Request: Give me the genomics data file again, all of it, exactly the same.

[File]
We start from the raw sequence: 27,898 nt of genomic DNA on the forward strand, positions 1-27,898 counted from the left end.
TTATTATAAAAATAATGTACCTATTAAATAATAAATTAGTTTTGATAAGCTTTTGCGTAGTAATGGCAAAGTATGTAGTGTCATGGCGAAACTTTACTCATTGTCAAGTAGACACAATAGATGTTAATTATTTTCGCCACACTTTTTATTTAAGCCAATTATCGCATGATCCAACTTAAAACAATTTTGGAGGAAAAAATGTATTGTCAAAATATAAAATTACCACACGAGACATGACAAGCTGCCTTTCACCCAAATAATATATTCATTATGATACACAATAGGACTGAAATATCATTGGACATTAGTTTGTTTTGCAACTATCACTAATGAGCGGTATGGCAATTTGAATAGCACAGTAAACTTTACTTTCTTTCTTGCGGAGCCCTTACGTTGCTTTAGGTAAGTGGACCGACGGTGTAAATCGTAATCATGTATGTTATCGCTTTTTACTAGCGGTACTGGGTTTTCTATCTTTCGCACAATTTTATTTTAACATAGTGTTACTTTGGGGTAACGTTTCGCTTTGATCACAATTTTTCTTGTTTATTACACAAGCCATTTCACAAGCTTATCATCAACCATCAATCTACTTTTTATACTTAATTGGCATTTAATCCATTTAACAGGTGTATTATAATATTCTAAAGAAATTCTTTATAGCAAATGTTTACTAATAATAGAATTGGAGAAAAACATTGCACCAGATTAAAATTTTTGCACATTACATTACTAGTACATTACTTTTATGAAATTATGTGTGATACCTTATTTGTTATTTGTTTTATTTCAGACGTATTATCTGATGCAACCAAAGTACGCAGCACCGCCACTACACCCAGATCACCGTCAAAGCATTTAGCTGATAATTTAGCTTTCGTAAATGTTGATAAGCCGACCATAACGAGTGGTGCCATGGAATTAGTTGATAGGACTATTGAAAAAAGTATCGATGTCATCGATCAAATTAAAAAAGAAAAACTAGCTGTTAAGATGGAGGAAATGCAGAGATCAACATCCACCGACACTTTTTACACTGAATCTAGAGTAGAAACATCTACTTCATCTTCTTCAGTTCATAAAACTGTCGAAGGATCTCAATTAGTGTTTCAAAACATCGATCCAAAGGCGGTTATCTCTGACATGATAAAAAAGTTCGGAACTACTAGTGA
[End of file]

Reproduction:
We start from the raw sequence: 27,898 nt of genomic DNA on the forward strand, positions 1-27,898 counted from the left end.
TTATTATAAAAATAATGTACCTATTAAATAATAAATTAGTTTTGATAAGCTTTTGCGTAGTAATGGCAAAGTATGTAGTGTCATGGCGAAACTTTACTCATTGTCAAGTAGACACAATAGATGTTAATTATTTTCGCCACACTTTTTATTTAAGCCAATTATCGCATGATCCAACTTAAAACAATTTTGGAGGAAAAAATGTATTGTCAAAATATAAAATTACCACACGAGACATGACAAGCTGCCTTTCACCCAAATAATATATTCATTATGATACACAATAGGACTGAAATATCATTGGACATTAGTTTGTTTTGCAACTATCACTAATGAGCGGTATGGCAATTTGAATAGCACAGTAAACTTTACTTTCTTTCTTGCGGAGCCCTTACGTTGCTTTAGGTAAGTGGACCGACGGTGTAAATCGTAATCATGTATGTTATCGCTTTTTACTAGCGGTACTGGGTTTTCTATCTTTCGCACAATTTTATTTTAACATAGTGTTACTTTGGGGTAACGTTTCGCTTTGATCACAATTTTTCTTGTTTATTACACAAGCCATTTCACAAGCTTATCATCAACCATCAATCTACTTTTTATACTTAATTGGCATTTAATCCATTTAACAGGTGTATTATAATATTCTAAAGAAATTCTTTATAGCAAATGTTTACTAATAATAGAATTGGAGAAAAACATTGCACCAGATTAAAATTTTTGCACATTACATTACTAGTACATTACTTTTATGAAATTATGTGTGATACCTTATTTGTTATTTGTTTTATTTCAGACGTATTATCTGATGCAACCAAAGTACGCAGCACCGCCACTACACCCAGATCACCGTCAAAGCATTTAGCTGATAATTTAGCTTTCGTAAATGTTGATAAGCCGACCATAACGAGTGGTGCCATGGAATTAGTTGATAGGACTATTGAAAAAAGTATCGATGTCATCGATCAAATTAAAAAAGAAAAACTAGCTGTTAAGATGGAGGAAATGCAGAGATCAACATCCACCGACACTTTTTACACTGAATCTAGAGTAGAAACATCTACTTCATCTTCTTCAGTTCATAAAACTGTCGAAGGATCTCAATTAGTGTTTCAAAACATCGATCCAAAGGCGGTTATCTCTGACATGATAAAAAAGTTCGGAACTACTAGTGA